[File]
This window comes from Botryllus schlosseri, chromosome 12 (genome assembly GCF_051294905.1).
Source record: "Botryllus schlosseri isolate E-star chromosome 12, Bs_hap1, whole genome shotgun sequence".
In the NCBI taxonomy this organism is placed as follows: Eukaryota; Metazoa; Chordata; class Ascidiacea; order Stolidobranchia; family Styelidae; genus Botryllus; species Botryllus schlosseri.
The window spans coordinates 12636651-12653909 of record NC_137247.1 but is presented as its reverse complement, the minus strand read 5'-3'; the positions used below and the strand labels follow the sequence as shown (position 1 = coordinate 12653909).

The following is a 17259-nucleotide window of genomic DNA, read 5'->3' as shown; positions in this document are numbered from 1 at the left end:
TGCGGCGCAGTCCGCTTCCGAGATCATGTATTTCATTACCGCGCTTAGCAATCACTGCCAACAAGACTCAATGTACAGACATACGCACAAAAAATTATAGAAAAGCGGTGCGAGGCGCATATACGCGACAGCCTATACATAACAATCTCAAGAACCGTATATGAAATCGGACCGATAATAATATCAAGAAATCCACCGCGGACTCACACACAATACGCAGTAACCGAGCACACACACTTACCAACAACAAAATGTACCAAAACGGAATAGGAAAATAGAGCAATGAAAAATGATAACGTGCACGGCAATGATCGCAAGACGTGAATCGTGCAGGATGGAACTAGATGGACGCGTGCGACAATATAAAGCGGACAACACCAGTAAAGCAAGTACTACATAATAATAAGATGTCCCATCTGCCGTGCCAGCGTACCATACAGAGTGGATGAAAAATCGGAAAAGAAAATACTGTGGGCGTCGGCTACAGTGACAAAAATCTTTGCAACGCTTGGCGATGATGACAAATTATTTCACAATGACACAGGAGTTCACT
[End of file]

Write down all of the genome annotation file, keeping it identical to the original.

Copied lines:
This window comes from Botryllus schlosseri, chromosome 12 (genome assembly GCF_051294905.1).
Source record: "Botryllus schlosseri isolate E-star chromosome 12, Bs_hap1, whole genome shotgun sequence".
In the NCBI taxonomy this organism is placed as follows: Eukaryota; Metazoa; Chordata; class Ascidiacea; order Stolidobranchia; family Styelidae; genus Botryllus; species Botryllus schlosseri.
The window spans coordinates 12636651-12653909 of record NC_137247.1 but is presented as its reverse complement, the minus strand read 5'-3'; the positions used below and the strand labels follow the sequence as shown (position 1 = coordinate 12653909).

The following is a 17259-nucleotide window of genomic DNA, read 5'->3' as shown; positions in this document are numbered from 1 at the left end:
TGCGGCGCAGTCCGCTTCCGAGATCATGTATTTCATTACCGCGCTTAGCAATCACTGCCAACAAGACTCAATGTACAGACATACGCACAAAAAATTATAGAAAAGCGGTGCGAGGCGCATATACGCGACAGCCTATACATAACAATCTCAAGAACCGTATATGAAATCGGACCGATAATAATATCAAGAAATCCACCGCGGACTCACACACAATACGCAGTAACCGAGCACACACACTTACCAACAACAAAATGTACCAAAACGGAATAGGAAAATAGAGCAATGAAAAATGATAACGTGCACGGCAATGATCGCAAGACGTGAATCGTGCAGGATGGAACTAGATGGACGCGTGCGACAATATAAAGCGGACAACACCAGTAAAGCAAGTACTACATAATAATAAGATGTCCCATCTGCCGTGCCAGCGTACCATACAGAGTGGATGAAAAATCGGAAAAGAAAATACTGTGGGCGTCGGCTACAGTGACAAAAATCTTTGCAACGCTTGGCGATGATGACAAATTATTTCACAATGACACAGGAGTTCACT